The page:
1773
ENGLISH POETRY 1579-1830: SPENSER AND THE TRADITION

November. A Pastoral Poem.

Sentimental Magazine 1 (November 1773) 422.

Dr. William Perfect


Fifteen anapestic quatrains, signed "Mallingiensis, Nov. 6, 1773." This is the first of a cycle of twelve seasonal pastorals published by William Perfect in the Sentimental Magazine. It contrasts the change in the landscape with the endurance of his friendship with Celadon and his affection for his lover Delia: "November, the tomb of the year, | Usurps his tyrannical stand, | His glooms in succession appear, | In succession stalk over the land." In the 1780s Perfect revised and expanded several of these early versions of the pastoral in the Gentleman's Magazine, adding illustrations from natural history.

If Dr. Perfect intended an imitation of Spenser's Shepheardes Calender verbal imitation was no part of his plan. His stylistic model is Shenstone's Pastoral Ballad, from which he takes the meter and his imagery, which in accordance with the general drift of eighteenth-century pastoral tends to become more georgic, particularly in Perfect's redaction of his cycle in the 1780s. But the idea of a seasonal cycle, like the idea of using the autobiographical figure of the poet to link a sequence of poems derives from Spenser. Perfect also mingles his observations of nature with physico-thelogical reflections that are an eighteenth-century equivalent to the religious matter characteristic of renaissance eclogues. There is no external evidence that Perfect knew the pastorals of Drayton or Browne of Tavistock, but he would likely have relished them.



Ah! whither, bright god of the spring,
Are thy rays nature-chearing withdrawn?
The warblers that stretch the gay wing,
No longer enliven the lawn.
Ye breezes of softness, ah where
Are your zephyrs of fragrance exil'd?
No longer you sport through the air,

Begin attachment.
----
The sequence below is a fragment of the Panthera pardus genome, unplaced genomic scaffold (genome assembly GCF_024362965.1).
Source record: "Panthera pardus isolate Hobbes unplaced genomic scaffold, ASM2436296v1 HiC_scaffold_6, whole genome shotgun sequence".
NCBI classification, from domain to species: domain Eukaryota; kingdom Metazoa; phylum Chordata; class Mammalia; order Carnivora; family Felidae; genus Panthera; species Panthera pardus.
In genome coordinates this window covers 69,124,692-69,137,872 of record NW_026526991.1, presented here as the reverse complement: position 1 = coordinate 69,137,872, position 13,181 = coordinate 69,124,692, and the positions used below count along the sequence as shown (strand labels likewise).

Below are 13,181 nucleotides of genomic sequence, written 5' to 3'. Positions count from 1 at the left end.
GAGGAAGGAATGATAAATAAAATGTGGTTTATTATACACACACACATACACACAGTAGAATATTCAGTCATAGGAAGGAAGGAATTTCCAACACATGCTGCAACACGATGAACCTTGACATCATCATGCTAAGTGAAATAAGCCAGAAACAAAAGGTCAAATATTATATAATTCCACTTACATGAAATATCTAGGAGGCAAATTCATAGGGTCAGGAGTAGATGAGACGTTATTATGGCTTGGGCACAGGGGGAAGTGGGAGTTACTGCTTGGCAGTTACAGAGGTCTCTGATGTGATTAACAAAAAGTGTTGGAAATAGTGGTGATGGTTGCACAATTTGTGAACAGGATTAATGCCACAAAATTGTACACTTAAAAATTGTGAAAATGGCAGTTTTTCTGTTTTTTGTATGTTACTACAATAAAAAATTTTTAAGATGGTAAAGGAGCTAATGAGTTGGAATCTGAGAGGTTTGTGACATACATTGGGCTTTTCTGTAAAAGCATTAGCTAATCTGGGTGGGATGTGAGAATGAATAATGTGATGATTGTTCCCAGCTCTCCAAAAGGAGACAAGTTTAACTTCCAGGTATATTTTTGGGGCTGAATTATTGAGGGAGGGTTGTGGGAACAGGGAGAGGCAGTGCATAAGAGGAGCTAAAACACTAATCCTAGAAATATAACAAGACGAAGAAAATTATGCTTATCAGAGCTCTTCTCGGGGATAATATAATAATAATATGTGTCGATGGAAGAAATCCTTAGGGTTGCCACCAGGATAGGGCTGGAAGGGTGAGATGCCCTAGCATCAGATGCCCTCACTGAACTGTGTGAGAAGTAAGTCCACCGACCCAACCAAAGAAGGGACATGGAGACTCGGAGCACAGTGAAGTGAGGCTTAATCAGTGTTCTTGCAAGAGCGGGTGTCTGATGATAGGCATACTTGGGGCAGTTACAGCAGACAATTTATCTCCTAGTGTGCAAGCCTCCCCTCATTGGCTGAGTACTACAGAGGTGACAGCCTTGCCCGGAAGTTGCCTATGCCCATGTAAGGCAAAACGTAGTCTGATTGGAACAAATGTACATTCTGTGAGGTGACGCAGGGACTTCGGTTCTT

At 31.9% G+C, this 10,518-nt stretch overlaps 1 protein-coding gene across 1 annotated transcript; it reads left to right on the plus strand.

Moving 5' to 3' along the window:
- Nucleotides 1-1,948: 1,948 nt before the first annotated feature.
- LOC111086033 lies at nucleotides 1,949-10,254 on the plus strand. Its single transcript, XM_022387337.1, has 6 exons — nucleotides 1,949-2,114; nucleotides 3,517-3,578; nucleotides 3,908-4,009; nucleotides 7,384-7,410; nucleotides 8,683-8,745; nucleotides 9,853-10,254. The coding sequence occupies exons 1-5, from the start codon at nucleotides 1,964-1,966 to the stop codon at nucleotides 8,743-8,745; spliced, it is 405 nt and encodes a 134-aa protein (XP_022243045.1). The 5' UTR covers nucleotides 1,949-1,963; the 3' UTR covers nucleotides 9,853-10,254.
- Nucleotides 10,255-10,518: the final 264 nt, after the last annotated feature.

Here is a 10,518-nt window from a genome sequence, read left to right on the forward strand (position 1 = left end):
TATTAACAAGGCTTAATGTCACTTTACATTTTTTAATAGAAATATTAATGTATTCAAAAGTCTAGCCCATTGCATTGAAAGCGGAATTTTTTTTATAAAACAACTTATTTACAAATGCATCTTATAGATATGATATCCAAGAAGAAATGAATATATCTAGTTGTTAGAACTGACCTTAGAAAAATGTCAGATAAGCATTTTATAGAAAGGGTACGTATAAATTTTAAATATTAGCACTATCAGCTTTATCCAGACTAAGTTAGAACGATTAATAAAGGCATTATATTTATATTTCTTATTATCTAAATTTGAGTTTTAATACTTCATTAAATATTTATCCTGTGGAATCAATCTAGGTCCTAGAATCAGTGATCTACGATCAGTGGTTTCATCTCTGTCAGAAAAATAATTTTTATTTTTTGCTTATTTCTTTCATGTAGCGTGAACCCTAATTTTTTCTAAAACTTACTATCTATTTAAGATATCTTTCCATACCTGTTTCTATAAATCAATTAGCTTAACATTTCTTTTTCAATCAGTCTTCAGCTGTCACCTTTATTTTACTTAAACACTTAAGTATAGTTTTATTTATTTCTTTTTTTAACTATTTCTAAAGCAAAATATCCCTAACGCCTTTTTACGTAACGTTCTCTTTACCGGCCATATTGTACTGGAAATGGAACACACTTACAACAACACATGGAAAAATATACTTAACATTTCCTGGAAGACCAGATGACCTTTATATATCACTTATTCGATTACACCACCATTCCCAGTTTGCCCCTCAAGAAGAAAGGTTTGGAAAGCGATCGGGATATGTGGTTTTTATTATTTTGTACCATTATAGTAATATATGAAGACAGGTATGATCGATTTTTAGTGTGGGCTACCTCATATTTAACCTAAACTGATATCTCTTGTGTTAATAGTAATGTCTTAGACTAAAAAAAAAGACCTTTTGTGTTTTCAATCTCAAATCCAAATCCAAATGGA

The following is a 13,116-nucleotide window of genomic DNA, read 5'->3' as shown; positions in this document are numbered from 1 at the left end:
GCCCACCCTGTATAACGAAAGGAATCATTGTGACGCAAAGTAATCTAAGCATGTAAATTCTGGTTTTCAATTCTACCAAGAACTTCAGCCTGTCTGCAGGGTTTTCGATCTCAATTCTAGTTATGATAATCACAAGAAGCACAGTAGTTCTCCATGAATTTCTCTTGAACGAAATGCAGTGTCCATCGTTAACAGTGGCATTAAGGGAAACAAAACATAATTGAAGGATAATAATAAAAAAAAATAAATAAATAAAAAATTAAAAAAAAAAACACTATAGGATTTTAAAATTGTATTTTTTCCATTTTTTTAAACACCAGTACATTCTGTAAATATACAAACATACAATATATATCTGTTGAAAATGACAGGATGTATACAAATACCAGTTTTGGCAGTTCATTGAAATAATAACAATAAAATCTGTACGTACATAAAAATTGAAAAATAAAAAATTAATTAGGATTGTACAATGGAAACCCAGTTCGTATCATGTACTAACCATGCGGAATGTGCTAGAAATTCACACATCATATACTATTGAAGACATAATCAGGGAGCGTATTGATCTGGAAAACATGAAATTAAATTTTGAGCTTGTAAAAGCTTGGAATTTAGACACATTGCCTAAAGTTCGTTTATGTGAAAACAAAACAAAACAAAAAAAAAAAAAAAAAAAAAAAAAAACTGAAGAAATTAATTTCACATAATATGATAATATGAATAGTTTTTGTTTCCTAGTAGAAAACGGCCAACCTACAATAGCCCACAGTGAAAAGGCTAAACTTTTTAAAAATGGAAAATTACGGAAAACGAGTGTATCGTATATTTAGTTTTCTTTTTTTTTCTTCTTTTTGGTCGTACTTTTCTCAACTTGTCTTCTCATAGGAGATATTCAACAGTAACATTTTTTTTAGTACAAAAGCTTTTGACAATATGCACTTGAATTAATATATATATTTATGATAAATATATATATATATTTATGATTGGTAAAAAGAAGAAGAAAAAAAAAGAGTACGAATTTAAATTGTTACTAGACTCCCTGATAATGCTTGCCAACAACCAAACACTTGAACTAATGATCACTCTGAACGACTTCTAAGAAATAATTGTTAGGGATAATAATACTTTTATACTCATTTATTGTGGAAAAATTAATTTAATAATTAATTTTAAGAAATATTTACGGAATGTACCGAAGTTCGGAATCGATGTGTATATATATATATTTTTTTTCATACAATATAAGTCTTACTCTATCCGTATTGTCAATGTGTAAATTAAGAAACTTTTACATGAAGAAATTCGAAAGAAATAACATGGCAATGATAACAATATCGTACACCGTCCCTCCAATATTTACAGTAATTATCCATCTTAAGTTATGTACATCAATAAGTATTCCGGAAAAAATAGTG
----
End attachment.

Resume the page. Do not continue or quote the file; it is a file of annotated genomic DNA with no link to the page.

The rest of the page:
On the bosom of aether so mild.
Ye streams that ran purling along,
From your banks your own Flora is fled;
And Philomel issues no song
Thro' the verdure that cover'd her head.
The bleating of lambs from the fold,
From the valley no longer ascends;
No tale of soft passion is told
Where the beech its broad branches extends.
Ah! where is the couch of green moss,
Which I with my Delia have found,
When with pleasure we wander'd across
The daisy-embroider'd ground.
No more to the close-twisted bow'r,
With the fair one delighted I run?
In coolness to pass the fond hour,
Eluding the heat of the sun.
For nature so pensive is grown,
Her tears steep in dew all the plain,
With grief I attend to her moan,
But my sorrows attend her in vain.
November, the tomb of the year,
Usurps his tyrannical stand,
His glooms in succession appear,
In succession stalk over the land.
But where does my Celadon rove,
The friend of my undisguis'd breast?
And where is that empress of love,
My Delia, with innocence bless'd?
Can November to Celadon bring
The horrors which friendship annoy?
In that bosom forgetfulness spring,
Where friendship has treasur'd each joy?
Can Delia, whose heart is the seat
Where love ever faithful is stor'd,
Too cruel desert my retreat,
By winter's rough visit explor'd?
No, Celadon, no, to complain
Of the virtues enthron'd in your heart,
Would pierce friendship's side with a pain,
'Twere ungrateful in me to impart;
For friendship, most pure in her form,
In lustre congenial is thine,
Unruffled, unhurt by the storm,
Tho' the troubles of life shall combine.
Let winter attempt to destroy
The comforts which friendship can bring,
Come, Celadon, come, we'll enjoy,
And soften November to Spring.
Nor let me of Delia complain,
Tho' the trees all their verdure resign,
Tho' the north bids his tyrannies reign,
And Phoebus for clouds cannot shine.
She comes — in her presence is love,
Her eyes are the heralds of grace;
November no longer shall prove
Of nature the squalid disgrace.

[p. 422]